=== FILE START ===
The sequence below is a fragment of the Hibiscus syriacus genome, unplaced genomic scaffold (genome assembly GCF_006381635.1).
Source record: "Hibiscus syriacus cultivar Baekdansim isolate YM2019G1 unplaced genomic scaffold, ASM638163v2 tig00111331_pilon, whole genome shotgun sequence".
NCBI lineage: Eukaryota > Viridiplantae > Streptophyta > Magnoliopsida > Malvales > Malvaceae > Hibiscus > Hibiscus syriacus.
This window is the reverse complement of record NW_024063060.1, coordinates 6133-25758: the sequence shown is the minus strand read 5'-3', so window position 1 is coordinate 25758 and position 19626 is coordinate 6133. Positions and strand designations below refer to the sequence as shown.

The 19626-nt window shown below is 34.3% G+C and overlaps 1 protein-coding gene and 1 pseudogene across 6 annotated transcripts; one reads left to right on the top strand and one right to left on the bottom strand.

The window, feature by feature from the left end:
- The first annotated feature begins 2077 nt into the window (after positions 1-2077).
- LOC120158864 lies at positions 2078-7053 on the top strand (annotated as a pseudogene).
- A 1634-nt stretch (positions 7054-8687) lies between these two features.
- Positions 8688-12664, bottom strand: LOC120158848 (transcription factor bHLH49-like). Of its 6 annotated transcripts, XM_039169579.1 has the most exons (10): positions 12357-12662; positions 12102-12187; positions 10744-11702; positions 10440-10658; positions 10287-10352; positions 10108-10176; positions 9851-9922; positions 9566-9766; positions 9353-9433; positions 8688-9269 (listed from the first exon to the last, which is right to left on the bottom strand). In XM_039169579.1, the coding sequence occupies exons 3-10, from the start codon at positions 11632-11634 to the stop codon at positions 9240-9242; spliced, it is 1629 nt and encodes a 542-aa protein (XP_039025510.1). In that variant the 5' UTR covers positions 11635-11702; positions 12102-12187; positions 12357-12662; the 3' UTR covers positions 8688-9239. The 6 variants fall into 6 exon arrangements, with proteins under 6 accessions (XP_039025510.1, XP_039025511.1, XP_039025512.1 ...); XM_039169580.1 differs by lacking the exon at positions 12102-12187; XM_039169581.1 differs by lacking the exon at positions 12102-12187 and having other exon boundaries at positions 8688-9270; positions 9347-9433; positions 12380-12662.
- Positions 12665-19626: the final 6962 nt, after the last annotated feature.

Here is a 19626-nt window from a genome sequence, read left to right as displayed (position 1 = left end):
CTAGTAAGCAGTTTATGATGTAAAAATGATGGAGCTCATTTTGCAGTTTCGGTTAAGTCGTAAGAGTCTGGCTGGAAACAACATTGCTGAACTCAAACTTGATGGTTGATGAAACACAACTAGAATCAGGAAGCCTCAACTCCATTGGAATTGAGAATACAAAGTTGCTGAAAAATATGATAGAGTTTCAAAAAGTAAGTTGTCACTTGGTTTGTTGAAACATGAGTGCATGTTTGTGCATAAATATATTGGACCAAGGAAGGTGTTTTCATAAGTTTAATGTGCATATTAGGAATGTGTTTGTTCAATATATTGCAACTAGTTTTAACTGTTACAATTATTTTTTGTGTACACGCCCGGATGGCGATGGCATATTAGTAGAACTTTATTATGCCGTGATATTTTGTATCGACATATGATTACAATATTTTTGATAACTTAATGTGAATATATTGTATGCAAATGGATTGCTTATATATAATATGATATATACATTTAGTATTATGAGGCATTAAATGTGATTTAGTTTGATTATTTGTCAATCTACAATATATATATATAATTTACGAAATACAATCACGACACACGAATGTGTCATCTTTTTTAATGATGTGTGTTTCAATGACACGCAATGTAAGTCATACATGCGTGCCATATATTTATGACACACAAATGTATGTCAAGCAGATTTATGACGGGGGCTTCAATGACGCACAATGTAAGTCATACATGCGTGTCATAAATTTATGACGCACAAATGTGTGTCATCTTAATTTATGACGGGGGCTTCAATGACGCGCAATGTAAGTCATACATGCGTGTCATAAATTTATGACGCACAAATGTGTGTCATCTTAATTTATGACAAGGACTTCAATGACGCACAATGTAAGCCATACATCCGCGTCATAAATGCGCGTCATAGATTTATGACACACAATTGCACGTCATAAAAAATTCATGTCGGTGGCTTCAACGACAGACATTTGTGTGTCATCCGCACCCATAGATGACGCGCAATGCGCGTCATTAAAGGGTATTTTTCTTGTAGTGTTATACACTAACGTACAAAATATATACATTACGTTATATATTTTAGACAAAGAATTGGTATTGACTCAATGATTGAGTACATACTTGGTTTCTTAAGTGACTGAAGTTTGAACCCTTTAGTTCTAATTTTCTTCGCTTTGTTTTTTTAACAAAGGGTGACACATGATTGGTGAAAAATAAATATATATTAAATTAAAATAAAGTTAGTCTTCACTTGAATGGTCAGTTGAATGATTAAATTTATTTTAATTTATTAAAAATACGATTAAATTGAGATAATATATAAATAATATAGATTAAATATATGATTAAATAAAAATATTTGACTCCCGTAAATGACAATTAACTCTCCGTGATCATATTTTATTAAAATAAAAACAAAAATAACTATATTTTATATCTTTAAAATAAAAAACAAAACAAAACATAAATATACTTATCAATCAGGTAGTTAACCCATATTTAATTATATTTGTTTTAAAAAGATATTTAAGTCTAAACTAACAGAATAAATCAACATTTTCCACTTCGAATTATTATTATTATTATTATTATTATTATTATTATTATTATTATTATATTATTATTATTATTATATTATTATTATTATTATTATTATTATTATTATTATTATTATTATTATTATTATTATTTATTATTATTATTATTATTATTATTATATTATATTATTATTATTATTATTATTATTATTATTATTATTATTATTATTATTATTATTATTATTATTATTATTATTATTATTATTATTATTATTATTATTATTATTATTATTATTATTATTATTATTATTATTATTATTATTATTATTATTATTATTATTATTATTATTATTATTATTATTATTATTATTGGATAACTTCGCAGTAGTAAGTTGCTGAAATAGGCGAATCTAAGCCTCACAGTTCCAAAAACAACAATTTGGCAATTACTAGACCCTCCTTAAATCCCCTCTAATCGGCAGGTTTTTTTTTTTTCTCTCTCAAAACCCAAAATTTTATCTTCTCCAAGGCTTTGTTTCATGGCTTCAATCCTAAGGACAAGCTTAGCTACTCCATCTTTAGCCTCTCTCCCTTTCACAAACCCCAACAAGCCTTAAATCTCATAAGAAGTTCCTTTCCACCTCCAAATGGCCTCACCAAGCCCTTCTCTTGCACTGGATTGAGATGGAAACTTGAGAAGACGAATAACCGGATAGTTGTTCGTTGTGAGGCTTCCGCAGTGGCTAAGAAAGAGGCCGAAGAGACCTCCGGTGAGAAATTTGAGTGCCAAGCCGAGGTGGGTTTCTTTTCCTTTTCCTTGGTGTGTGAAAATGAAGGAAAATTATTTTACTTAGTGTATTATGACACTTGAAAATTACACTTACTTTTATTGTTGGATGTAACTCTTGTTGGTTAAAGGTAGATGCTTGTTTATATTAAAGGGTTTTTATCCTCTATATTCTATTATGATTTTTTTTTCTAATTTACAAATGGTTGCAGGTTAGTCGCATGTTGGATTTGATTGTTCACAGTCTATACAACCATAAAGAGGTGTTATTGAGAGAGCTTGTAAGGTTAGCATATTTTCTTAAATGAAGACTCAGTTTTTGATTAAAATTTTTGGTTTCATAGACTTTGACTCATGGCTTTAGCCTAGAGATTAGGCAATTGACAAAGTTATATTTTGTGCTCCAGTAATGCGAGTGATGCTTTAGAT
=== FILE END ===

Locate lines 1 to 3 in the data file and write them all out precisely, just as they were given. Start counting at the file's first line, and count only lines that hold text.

The sequence below is a fragment of the Hibiscus syriacus genome, unplaced genomic scaffold (genome assembly GCF_006381635.1).
Source record: "Hibiscus syriacus cultivar Baekdansim isolate YM2019G1 unplaced genomic scaffold, ASM638163v2 tig00111331_pilon, whole genome shotgun sequence".
NCBI lineage: Eukaryota > Viridiplantae > Streptophyta > Magnoliopsida > Malvales > Malvaceae > Hibiscus > Hibiscus syriacus.